John J. Whyte, MD, MPH
Director, Professional Affairs & Stakeholder Engagement
U.S. Food and Drug Administration
Millions of people use pain relievers every day and when used correctly, these medicines are safe and effective. As we age, we may find ourselves using these medications more often than in the past. Making sure we use them according to the label directions is important because they can really take a toll on our health when not used correctly.
The key is making sure you know the active ingredients of, and directions for, all your medicines before you use them.
Many over-the-counter (OTC) medicines that are sold for different uses actually have the same active ingredient. Also, active ingredients in OTC medicines can be the same as ingredients in prescription medicines. For example, a cold-and-cough remedy may have the same active ingredient as a headache remedy or a prescription pain reliever.
There are two basic types of OTC pain relievers. Some contain acetaminophen and others contain non-steroidal anti-inflammatory drugs (NSAIDs). These medicines are used to temporarily reduce fever, as well as temporarily relieve the minor aches and pains associated with:
- minor pain of arthritis
- muscle pain
- menstrual pain
- the common cold
We’ll focus on acetaminophen here. Acetaminophen is a common pain reliever and fever reducer, but taking too much can lead to liver damage. The risk for liver damage may be increased if you drink three or more alcoholic drinks while using medicines containing acetaminophen.
Acetaminophen can be found alone in OTC products, or in combination with other ingredients. The OTC products that combine acetaminophen with other ingredients often treat the pain and fever that come with conditions like a cold or the flu. In prescription medicines, acetaminophen is combined with other ingredients to help relieve moderate to severe pain. So, for example, there may be an instance where you take a prescription medication that contains acetaminophen for pain, and then you want to take an OTC medication for a cold.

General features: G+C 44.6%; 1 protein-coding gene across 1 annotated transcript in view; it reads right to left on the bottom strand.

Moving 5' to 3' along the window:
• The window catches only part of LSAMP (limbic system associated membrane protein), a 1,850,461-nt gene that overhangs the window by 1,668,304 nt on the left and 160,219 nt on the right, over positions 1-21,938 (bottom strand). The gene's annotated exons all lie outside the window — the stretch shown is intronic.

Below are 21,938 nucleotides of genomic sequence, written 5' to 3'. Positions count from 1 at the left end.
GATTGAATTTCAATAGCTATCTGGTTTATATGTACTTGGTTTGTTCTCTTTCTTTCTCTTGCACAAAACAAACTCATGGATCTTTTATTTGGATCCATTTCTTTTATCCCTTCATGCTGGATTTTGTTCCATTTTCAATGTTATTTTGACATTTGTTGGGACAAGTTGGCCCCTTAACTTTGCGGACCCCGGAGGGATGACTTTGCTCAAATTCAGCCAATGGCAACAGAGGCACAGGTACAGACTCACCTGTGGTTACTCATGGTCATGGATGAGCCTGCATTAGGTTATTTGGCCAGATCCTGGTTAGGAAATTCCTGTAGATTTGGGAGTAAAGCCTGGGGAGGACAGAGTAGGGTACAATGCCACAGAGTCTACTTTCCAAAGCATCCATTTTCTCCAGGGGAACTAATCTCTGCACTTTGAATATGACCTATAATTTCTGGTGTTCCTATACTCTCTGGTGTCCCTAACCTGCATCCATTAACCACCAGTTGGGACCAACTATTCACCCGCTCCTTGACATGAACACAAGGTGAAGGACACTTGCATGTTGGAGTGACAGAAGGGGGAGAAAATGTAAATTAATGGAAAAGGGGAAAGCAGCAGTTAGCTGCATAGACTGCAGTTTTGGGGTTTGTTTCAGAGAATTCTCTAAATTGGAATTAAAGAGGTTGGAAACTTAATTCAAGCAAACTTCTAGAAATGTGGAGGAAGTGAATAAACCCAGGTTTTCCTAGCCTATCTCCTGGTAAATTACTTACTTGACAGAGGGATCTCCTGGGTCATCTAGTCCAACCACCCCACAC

But before you do this, it is very important to read the label. Combining these two medicines that contain acetaminophen could result in an overdose and may cause damage to the liver.
Each year, hundreds of people suffer from liver damage associated with taking too much acetaminophen. Symptoms of acetaminophen overdose may take several days to appear, and the symptoms may seem like the flu or a cold.
To make sure you don’t get too much acetaminophen, look at the labels of all the medicines you plan to use. On OTC medicines the word “acetaminophen” appears on the front of the package and on the Drug Facts label under the “Active Ingredient” section. On prescription medicines, the label may spell-out “acetaminophen” or have a shortened version of it, such as “APAP,” “acet,” “acetamin,” and “acetaminoph.” If you aren’t sure if your medicine contains acetaminophen, ask your healthcare provider or pharmacist for help.
To help avoid the risk of liver damage related to taking acetaminophen, make sure you understand the information provided on the medicine label or the directions given by your healthcare provider. You’ll need to know:
- How much acetaminophen you can take at one time
- How many hours you must wait before taking another dose
- How many times you can take it each day
- When you should not take it and when to talk to your healthcare provider
Acetaminophen can be safe and effective when you use it as directed. Following these tips and never taking – or giving to someone else– more than one medicine containing acetaminophen in the same day will help lower the risk of liver injury.
If you do take too much of a pain reliever, get medical help right away, even if you don’t feel sick. Call the National Poison Control Center at 1-800-222-1222 or 9-1-1.